It's Bad For Ya, Carlin's Emmy-nominated 14th and final HBO special from March of 2008 features Carlin's noted irreverent and unapologetic observations on topics ranging from death, ... See full summary »
In February, 2013, Louis brings his impish nihilism to Phoenix, Arizona. He talks about an old lady and her pet, living in Manhattan, experiencing his body's aging (he's 45), men's ... See full summary »
Legendary comic Carlin comes back to the Beacon theater to angrily rant about airport security, germs, cigars, angels, children and parents, men, names, religion, god, advertising, Bill Jeff and minorities.
One of America's fastest-rising comedians, Bill Burr wields his razor-sharp wit with rare skill. You've seen him on Chappelle's Show, The Tonight Show with Jay Leno, Late Night with David ... See full summary »
In "Complaints & Grievances," George Carlin's 12th HBO comedy special, taped at the Beacon Theater in New York on November 17, 2001 (ten weeks after 9/11), Carlin casts his usual jaundiced ... See full summary »
Why is the Gospel of Love Dividing America? Filmmaker and follower Dan Merchant donned his Bumpersticker Man suit and set out across America in this funny and moving look at the collision of faith and culture.
The daily adventures of New York cabdriver George O'Grady who, while not the weirdest man in New York, is "definitely in the top three." When not expounding his theories on government ... See full summary »
It's Bad For Ya, Carlin's Emmy-nominated 14th and final HBO special from March of 2008 features Carlin's noted irreverent and unapologetic observations on topics ranging from death, religion, bureaucracy, patriotism, overprotected children and big business to the pungent examinations of modern language and the decrepit state of the American culture. Carlin once again comes up with an hour of brand new material that not only makes you laugh, but makes you think. George Carlin will always remain part of the popular lexicon for his 'Seven Dirty Words' routine, and as a comedian who was never afraid to challenge his audience. Written by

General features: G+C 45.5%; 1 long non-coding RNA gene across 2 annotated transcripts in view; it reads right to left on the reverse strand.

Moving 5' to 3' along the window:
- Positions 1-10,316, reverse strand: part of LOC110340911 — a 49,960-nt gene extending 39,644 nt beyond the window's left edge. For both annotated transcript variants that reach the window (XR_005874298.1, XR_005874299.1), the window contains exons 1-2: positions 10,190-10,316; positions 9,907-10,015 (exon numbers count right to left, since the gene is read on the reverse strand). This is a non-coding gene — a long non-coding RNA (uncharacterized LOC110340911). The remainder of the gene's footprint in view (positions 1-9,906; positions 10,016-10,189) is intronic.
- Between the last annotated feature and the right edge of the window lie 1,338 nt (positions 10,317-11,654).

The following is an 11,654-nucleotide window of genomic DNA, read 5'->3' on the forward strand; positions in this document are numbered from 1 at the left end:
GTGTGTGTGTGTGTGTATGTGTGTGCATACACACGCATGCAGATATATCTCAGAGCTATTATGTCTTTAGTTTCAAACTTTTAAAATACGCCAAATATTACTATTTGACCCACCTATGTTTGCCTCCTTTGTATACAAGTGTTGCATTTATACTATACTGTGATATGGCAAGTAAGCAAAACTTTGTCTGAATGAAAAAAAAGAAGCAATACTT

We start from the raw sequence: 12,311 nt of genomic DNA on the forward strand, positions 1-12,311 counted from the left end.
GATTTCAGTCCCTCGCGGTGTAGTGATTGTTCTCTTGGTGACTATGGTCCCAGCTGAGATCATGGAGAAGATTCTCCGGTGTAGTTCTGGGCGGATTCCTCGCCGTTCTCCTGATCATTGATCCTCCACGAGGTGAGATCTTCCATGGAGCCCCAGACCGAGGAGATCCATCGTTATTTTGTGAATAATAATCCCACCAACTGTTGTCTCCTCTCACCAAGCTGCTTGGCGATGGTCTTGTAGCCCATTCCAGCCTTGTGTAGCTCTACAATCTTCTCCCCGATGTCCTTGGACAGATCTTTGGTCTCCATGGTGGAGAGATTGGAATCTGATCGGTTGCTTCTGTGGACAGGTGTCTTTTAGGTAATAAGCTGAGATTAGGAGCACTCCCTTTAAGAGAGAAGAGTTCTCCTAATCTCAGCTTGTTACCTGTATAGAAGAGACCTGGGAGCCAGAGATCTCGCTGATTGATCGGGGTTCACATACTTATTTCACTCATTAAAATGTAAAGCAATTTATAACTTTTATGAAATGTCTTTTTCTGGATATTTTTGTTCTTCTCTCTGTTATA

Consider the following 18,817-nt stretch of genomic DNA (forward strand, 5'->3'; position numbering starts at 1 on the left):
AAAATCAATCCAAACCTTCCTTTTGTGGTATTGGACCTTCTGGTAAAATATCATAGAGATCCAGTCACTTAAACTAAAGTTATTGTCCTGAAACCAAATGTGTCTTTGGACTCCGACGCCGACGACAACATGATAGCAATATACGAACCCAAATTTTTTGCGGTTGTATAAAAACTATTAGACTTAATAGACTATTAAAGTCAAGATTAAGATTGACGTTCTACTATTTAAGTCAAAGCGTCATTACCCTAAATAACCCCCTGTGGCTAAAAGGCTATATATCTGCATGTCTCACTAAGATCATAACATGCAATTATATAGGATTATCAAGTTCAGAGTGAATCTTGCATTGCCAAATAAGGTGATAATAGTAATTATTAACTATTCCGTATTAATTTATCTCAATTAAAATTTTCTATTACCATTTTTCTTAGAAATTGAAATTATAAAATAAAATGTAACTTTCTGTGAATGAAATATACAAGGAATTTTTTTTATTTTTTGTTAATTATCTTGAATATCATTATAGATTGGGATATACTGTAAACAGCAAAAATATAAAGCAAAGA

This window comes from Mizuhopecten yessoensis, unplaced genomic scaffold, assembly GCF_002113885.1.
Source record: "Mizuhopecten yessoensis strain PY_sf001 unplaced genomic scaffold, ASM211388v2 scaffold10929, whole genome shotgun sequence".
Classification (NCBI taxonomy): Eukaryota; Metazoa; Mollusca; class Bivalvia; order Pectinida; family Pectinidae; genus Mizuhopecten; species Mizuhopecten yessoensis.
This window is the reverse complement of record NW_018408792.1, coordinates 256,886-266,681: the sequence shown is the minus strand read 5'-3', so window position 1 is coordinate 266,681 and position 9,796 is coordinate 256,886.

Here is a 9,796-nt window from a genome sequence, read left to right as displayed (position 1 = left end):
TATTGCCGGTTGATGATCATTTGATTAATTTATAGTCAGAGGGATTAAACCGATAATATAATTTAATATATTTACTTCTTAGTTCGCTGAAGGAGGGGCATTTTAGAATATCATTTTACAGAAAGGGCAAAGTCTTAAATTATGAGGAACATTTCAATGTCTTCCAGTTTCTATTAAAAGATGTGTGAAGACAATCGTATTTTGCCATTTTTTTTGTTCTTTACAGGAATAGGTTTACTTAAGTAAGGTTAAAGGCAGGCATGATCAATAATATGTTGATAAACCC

During his bit about rights, George mentions that the Bill of Rights has been amended seventeen subsequent times. The Bill of Rights hasn't been amended; those seventeen amendments apply to everything else in the Constitution. See more »
I'd like to begin by saying fuck Lance Armstrong. Fuck him and his balls and his bicycles and his steroids and his yellow shirts and the dumb empty expression on his face. I'm tired of that asshole. And while you're at it, fuck Tiger Woods too!
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The Transformed Man in Comedian's Purgatory (a.k.a. "Heck")
George Carlin is probably my favorite comedian. I have seen so many of his specials and even had the opportunity to see him perform live. He had a certain cynicism that always appealed to me. His last 2 specials (Life is Worth Losing especially and Complaints and Grievances) have lacked a certain spirit and content. George appeared overweight, old and tired (not to mention coming out of rehab). "I SAID NOT TO MENTION IT"! Anyway. Life is Worth Losing was especially tragic as he was overweight, disgruntled, coming off of rehab (there we go again...) and extremely unfunny. If there was a way to feel sorry for a comedian without heckling him off stage, George achieved it with Life is Worth Losing. It is as if the New Millennium and Post 9/11 America was trampling George's spirit. The bs had become too large to manage.
The comeback is partially successful with It's Bad for Ya! This special is the transmutation completed. George is no longer trying to rekindle his glory days. He is in full acceptance of his age, being old and dealing with the looming prospects of death. He has accepted being a crusty old SOB and is relishing in it. This is better than his previous specials, yet far from Jammin' in New York. It is a little tragic. His observations are not cutting edge anymore and seem more Andy Rooney than Lenny Bruce. George isn't George anymore. He is no longer criticizing us but is the man in the high castle pointing out how things were and how dissimilar modern life is.
This is an improvement over the previous two specials, but George does not, as of yet, recoup his old glory (if ever). He has been reduced from critical social and political stinging commentary to mostly personal peeves. When he goes political, he still has something to say. It is heavily derived (especially if you have seen any of his previous work), but it still works somehow, as opposed to his random rantings which lack a certain relevance outside of the baby boom generation. The last 25 minutes is the best this special has to offer.
For now I will worship the Sun and pray to Joe Pesci that George can recreate himself as a cutting edge septuagenarian. It's a 50/50 chance. Life seems to have become more tedious for George and his "art" is now his life. This is a step in the right direction from his previous 2 specials, but is far from his old self. Where does he go from here? He may never recoup but maybe he can further metamorphosing/refine this new ornery old man routine. Heres to hoping for 7 more words you can't say on TV or at least a windmill he can handle.
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